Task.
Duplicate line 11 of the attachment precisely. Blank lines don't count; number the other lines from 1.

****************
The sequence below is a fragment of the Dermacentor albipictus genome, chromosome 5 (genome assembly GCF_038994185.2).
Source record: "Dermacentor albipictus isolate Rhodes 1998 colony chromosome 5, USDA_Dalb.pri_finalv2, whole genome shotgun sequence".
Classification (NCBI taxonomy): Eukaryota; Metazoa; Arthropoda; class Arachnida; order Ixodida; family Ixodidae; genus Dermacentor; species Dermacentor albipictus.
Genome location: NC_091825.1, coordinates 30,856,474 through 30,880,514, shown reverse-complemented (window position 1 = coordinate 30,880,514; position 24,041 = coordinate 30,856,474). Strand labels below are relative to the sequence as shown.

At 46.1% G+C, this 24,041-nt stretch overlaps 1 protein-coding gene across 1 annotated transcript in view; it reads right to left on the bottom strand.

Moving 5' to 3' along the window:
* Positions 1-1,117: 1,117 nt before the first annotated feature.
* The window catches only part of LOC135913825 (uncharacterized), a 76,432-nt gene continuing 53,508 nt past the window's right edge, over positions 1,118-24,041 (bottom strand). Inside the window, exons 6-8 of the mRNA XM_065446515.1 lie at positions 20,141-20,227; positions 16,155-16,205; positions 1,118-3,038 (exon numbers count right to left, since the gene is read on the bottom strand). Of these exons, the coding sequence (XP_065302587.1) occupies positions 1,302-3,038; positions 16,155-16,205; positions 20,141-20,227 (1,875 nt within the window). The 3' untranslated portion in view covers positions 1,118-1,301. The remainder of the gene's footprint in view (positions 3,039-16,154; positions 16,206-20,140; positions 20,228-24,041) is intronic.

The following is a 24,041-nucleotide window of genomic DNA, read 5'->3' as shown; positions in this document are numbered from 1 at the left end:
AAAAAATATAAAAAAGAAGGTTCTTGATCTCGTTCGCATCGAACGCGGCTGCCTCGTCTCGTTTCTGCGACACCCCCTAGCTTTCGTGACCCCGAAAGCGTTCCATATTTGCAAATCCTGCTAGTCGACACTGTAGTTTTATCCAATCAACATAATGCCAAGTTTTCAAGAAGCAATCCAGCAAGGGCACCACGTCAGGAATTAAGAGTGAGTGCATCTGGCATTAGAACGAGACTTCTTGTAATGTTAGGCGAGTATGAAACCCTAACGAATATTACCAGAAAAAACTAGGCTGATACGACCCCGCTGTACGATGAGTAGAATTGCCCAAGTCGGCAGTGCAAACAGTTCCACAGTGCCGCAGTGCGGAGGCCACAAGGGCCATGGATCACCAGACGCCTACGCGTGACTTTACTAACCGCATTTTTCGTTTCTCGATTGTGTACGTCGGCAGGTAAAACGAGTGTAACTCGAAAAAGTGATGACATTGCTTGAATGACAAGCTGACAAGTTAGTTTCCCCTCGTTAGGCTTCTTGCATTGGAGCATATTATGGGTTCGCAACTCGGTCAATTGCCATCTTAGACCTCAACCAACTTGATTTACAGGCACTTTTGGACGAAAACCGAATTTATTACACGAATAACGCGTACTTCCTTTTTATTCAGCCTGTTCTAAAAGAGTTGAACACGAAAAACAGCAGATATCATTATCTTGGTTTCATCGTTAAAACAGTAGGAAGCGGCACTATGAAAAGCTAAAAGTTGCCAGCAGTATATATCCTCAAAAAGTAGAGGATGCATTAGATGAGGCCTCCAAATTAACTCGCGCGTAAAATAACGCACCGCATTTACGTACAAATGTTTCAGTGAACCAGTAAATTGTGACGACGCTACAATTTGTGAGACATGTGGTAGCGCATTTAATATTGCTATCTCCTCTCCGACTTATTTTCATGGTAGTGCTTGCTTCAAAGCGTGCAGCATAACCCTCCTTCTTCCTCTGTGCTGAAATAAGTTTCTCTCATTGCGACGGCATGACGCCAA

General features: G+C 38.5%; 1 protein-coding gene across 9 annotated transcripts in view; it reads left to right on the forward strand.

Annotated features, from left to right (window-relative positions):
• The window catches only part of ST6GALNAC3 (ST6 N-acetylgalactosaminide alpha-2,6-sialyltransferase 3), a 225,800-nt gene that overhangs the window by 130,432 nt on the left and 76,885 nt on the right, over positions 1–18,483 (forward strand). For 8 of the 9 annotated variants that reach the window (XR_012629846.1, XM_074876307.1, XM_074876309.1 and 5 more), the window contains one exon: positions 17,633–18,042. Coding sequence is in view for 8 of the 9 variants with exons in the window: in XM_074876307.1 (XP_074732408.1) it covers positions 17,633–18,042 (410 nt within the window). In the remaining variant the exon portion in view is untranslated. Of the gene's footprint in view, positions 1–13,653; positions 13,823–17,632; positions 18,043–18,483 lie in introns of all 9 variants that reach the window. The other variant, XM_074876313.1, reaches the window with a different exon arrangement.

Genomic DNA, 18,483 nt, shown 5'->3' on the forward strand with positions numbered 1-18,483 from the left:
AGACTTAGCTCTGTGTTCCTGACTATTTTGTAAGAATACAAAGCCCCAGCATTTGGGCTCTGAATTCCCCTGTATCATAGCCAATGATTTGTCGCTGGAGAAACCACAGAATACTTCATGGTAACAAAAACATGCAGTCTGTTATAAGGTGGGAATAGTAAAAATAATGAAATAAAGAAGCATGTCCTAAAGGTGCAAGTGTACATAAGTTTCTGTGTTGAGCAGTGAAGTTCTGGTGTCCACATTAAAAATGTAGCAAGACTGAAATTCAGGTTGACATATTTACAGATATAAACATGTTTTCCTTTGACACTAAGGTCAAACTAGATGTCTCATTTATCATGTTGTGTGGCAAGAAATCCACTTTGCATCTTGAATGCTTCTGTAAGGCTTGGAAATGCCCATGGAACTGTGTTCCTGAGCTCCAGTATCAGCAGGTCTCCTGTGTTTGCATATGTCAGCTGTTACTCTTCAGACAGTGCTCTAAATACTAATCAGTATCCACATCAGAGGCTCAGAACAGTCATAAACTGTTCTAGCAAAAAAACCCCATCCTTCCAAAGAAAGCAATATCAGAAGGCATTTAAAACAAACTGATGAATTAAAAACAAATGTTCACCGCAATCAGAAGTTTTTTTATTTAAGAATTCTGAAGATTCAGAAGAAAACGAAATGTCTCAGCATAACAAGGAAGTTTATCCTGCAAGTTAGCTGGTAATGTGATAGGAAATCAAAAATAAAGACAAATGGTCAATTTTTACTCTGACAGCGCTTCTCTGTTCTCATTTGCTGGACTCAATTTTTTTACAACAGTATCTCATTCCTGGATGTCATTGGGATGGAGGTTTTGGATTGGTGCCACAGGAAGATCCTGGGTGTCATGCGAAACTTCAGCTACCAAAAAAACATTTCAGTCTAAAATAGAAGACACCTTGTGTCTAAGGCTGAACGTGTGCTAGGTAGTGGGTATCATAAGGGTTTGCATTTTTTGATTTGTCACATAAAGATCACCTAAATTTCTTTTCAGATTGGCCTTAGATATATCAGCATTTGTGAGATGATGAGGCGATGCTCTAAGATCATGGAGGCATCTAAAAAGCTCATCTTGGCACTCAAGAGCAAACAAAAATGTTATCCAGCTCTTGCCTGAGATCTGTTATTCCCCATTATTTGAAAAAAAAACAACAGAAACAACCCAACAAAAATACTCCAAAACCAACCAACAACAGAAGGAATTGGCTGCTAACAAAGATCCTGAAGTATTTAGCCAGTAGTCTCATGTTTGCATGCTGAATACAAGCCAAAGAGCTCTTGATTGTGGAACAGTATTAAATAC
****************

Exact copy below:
General features: G+C 38.5%; 1 protein-coding gene across 9 annotated transcripts in view; it reads left to right on the forward strand.